General elections will be held in Niger on 21 February 2016, with a possible presidential run-off on 20 March.
The President of Niger is elected using the two-round system.
The 113 members of the National Assembly are elected by two methods; 105 members are elected from eight multi-member constituencies based on the seven regions and Niamey by proportional representation. The remaining eight seats are reserved for national minorities and are elected in single-member constituencies by first-past-the-post voting.
Mahamadou Issoufou, the incumbent President, is running for a second term. He was designated as the candidate of his party, the Nigerien Party for Democracy and Socialism (PNDS), on 7 November 2015. Seyni Oumarou, former Prime Minister (2007–2009), was designated as the candidate of the National Movement for the Development of Society (MNSD) on 29 November 2015. Amadou Boubacar Cissé, former Prime Minister (1996–1997), candidate for the Union for Democracy and the Republic.
Abdou Labo was designated as the candidate of the Democratic and Social Convention (CDS) on 14 November 2015. Mahamane Ousmane, former President (1993–1996), candidate for the Nigerien Movement for Democratic Renewal (MNDR). Hama Amadou, former Prime Minister (1995–1996, 2000–2007), returned from exile on 14 November 2015, planning to stand as the presidential candidate of his party, the Nigerien Democratic Movement for an African Federation, but he was immediately arrested upon arrival at the airport in Niamey in connection with the allegations of involvement in baby-trafficking that had led him to flee into exile in 2014.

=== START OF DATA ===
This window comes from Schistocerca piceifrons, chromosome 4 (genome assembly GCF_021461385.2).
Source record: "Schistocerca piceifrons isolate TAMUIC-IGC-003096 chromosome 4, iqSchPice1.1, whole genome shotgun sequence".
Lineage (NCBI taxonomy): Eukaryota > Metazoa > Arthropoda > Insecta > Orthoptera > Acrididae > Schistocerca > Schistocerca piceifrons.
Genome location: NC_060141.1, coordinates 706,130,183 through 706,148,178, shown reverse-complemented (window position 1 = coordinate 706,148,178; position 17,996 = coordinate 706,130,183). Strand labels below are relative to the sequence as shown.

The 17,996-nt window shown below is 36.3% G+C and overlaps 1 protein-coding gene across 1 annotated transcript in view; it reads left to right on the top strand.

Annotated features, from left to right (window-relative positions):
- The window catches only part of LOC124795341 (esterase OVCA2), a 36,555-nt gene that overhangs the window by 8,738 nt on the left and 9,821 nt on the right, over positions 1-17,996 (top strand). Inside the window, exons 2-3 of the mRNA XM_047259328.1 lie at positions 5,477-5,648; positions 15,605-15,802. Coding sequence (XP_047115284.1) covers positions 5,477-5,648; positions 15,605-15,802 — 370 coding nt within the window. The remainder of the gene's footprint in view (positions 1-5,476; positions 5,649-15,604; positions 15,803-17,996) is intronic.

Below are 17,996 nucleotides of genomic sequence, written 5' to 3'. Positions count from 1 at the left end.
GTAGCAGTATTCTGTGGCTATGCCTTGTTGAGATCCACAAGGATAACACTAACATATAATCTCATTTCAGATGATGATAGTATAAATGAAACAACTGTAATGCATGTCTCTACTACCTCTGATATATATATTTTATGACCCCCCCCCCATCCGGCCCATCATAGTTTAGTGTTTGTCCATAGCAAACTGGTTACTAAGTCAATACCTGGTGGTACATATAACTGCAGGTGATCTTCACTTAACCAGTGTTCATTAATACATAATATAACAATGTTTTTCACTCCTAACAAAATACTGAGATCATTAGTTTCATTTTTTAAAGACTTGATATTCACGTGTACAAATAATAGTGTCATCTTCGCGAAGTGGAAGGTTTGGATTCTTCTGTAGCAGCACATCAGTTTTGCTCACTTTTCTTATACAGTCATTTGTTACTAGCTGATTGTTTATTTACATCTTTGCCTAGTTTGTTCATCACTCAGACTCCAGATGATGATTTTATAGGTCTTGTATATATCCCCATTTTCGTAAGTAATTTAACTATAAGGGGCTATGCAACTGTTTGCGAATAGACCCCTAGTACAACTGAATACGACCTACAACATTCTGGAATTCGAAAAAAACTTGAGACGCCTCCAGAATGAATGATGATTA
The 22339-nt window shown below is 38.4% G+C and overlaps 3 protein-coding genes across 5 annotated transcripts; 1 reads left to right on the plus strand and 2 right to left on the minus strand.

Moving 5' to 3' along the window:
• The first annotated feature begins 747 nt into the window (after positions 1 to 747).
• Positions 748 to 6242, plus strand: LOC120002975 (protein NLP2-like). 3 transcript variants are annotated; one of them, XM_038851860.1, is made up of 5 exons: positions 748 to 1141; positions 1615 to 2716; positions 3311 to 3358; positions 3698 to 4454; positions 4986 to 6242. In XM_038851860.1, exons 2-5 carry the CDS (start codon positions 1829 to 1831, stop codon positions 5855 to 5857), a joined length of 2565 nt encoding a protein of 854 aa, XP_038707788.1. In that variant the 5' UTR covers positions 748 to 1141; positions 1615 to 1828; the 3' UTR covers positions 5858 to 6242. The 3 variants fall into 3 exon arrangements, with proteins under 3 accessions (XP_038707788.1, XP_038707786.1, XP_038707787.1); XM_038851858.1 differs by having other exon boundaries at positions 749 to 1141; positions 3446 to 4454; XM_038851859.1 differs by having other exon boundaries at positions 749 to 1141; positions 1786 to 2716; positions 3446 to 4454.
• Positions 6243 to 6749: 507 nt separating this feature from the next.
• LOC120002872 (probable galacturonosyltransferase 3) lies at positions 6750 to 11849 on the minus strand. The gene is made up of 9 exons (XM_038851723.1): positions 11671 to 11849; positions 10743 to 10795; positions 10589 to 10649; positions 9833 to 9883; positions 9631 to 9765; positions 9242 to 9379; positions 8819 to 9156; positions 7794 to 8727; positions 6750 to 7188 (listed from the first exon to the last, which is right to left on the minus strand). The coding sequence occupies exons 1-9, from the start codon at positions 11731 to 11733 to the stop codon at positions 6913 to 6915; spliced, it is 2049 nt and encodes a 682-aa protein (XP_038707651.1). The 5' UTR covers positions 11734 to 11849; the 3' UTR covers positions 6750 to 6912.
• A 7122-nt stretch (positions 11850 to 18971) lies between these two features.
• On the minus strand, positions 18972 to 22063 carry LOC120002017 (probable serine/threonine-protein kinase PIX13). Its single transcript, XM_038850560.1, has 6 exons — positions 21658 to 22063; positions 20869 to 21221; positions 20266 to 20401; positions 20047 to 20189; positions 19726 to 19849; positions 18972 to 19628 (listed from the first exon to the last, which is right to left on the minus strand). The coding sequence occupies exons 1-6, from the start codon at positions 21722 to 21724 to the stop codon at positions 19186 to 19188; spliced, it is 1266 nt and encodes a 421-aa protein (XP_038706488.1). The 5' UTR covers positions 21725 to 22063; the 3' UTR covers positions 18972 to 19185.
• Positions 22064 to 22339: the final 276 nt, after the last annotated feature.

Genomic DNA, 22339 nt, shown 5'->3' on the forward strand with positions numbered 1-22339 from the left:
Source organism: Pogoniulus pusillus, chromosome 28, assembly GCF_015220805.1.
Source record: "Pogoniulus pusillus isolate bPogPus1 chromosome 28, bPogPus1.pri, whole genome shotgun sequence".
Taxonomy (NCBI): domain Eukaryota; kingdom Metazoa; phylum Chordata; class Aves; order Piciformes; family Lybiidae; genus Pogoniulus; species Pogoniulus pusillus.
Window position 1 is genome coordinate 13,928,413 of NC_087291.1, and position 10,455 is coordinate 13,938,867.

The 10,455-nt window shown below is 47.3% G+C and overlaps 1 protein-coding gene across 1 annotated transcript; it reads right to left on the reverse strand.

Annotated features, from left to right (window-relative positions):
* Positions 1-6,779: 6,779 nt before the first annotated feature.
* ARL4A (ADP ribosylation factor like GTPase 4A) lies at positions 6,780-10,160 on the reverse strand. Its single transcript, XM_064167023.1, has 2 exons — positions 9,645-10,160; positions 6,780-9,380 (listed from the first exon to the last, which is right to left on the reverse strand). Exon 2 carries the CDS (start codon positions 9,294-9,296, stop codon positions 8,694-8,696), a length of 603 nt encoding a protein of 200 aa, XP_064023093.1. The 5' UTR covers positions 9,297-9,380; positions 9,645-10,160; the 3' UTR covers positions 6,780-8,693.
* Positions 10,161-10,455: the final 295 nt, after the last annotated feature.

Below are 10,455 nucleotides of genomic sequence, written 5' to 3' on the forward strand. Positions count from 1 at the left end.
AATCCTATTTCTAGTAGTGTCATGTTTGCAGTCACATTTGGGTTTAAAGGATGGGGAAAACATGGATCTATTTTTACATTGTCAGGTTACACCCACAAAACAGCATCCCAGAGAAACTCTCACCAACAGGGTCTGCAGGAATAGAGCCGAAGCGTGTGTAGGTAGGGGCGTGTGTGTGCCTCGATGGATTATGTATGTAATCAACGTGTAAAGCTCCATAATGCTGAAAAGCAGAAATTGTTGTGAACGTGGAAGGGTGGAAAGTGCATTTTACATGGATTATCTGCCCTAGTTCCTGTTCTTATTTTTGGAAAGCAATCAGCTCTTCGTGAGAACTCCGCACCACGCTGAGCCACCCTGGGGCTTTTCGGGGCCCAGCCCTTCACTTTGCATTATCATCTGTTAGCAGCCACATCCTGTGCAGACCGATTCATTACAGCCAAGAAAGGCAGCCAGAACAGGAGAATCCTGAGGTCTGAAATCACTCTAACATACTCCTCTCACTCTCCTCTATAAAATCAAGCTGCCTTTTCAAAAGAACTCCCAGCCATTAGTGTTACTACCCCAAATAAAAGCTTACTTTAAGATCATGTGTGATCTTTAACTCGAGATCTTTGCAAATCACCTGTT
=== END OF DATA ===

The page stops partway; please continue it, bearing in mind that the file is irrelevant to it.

On 9 January 2016, it was announced that the Constitutional Court had cleared 15 candidates to run. All of the major candidates were approved, including Hama Amadou, who was still in jail over charges that he alleged were politically motivated, and Abdou Labo, who was not imprisoned but was also facing charges related to the baby-trafficking investigation. One minor candidate, Abdoul-Karim Bakasso, was barred from running on the grounds that he had not submitted a medical certificate. An appeals court refused Amadou’s request to be released on 11 January. Speaking through his lawyer, Amadou said afterward that he was a political prisoner and would not pursue any further appeal.